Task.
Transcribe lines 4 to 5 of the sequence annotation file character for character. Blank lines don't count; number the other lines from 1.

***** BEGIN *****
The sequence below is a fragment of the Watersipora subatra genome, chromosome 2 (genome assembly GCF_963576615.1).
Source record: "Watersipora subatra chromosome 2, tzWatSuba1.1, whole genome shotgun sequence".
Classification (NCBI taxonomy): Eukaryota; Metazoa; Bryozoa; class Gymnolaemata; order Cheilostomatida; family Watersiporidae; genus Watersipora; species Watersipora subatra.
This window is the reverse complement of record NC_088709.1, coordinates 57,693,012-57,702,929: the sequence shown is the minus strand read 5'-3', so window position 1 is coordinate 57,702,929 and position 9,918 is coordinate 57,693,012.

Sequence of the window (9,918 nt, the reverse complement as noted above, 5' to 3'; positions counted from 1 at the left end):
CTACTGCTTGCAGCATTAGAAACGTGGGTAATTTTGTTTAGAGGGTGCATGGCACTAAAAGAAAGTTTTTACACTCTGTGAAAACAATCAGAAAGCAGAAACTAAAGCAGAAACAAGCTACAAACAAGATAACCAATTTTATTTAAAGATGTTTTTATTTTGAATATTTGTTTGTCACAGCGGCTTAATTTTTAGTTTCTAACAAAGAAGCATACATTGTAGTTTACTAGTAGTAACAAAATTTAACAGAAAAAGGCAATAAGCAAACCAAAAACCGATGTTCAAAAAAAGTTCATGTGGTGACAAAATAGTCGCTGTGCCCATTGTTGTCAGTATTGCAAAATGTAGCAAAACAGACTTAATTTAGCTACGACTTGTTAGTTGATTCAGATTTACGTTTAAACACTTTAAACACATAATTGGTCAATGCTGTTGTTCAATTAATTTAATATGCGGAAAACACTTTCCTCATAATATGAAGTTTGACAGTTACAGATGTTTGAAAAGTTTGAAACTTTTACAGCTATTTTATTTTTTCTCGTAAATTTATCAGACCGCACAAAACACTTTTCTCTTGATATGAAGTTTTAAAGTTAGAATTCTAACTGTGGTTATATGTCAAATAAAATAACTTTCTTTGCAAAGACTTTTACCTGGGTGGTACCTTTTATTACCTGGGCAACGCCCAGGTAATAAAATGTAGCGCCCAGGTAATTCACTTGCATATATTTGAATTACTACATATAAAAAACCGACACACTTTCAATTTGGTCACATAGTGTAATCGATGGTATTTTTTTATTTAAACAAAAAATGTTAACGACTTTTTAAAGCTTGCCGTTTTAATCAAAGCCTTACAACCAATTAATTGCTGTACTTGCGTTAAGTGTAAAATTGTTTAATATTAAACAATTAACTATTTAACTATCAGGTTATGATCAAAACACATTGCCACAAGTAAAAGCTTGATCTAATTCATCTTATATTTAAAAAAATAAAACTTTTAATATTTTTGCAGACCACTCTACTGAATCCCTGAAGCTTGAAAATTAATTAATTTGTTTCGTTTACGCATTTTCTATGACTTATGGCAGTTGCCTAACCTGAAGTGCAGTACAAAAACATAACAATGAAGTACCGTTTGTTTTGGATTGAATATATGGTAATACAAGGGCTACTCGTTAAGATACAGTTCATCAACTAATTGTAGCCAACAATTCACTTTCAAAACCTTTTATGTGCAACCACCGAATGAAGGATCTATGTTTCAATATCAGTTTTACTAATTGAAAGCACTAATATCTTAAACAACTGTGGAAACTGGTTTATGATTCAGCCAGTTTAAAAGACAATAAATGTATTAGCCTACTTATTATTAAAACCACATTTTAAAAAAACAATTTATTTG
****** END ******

This window is the reverse complement of record NC_088709.1, coordinates 57,693,012-57,702,929: the sequence shown is the minus strand read 5'-3', so window position 1 is coordinate 57,702,929 and position 9,918 is coordinate 57,693,012.

Sequence of the window (9,918 nt, the reverse complement as noted above, 5' to 3'; positions counted from 1 at the left end):